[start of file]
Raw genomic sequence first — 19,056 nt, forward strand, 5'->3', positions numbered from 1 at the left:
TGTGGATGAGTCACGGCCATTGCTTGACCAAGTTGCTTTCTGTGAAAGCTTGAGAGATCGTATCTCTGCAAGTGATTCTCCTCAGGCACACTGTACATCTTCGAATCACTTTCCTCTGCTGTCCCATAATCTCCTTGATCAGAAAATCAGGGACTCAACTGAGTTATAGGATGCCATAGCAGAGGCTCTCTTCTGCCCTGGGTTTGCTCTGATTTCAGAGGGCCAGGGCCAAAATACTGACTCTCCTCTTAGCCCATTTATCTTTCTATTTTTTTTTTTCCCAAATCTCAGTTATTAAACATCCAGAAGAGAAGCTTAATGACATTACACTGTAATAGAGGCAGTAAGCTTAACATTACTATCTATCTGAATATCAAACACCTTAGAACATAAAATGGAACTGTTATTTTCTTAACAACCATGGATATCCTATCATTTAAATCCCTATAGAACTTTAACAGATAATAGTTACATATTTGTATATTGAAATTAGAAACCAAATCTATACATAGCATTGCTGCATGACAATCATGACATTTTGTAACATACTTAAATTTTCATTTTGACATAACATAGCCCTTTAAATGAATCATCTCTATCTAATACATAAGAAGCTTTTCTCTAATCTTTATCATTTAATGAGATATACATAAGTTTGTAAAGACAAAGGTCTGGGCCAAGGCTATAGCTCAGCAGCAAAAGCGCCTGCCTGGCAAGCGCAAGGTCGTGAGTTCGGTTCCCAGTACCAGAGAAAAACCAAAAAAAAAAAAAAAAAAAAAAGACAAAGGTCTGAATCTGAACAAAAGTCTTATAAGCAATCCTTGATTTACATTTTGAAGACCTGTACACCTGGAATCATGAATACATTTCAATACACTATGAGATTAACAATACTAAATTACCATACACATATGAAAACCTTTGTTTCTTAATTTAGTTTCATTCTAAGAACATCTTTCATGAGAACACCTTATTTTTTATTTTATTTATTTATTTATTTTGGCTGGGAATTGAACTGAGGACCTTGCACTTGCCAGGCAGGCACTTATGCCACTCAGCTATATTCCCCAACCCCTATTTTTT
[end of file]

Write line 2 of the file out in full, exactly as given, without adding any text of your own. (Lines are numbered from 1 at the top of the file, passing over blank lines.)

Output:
TGTGGATGAGTCACGGCCATTGCTTGACCAAGTTGCTTTCTGTGAAAGCTTGAGAGATCGTATCTCTGCAAGTGATTCTCCTCAGGCACACTGTACATCTTCGAATCACTTTCCTCTGCTGTCCCATAATCTCCTTGATCAGAAAATCAGGGACTCAACTGAGTTATAGGATGCCATAGCAGAGGCTCTCTTCTGCCCTGGGTTTGCTCTGATTTCAGAGGGCCAGGGCCAAAATACTGACTCTCCTCTTAGCCCATTTATCTTTCTATTTTTTTTTTTCCCAAATCTCAGTTATTAAACATCCAGAAGAGAAGCTTAATGACATTACACTGTAATAGAGGCAGTAAGCTTAACATTACTATCTATCTGAATATCAAACACCTTAGAACATAAAATGGAACTGTTATTTTCTTAACAACCATGGATATCCTATCATTTAAATCCCTATAGAACTTTAACAGATAATAGTTACATATTTGTATATTGAAATTAGAAACCAAATCTATACATAGCATTGCTGCATGACAATCATGACATTTTGTAACATACTTAAATTTTCATTTTGACATAACATAGCCCTTTAAATGAATCATCTCTATCTAATACATAAGAAGCTTTTCTCTAATCTTTATCATTTAATGAGATATACATAAGTTTGTAAAGACAAAGGTCTGGGCCAAGGCTATAGCTCAGCAGCAAAAGCGCCTGCCTGGCAAGCGCAAGGTCGTGAGTTCGGTTCCCAGTACCAGAGAAAAACCAAAAAAAAAAAAAAAAAAAAAAGACAAAGGTCTGAATCTGAACAAAAGTCTTATAAGCAATCCTTGATTTACATTTTGAAGACCTGTACACCTGGAATCATGAATACATTTCAATACACTATGAGATTAACAATACTAAATTACCATACACATATGAAAACCTTTGTTTCTTAATTTAGTTTCATTCTAAGAACATCTTTCATGAGAACACCTTATTTTTTATTTTATTTATTTATTTATTTTGGCTGGGAATTGAACTGAGGACCTTGCACTTGCCAGGCAGGCACTTATGCCACTCAGCTATATTCCCCAACCCCTATTTTTT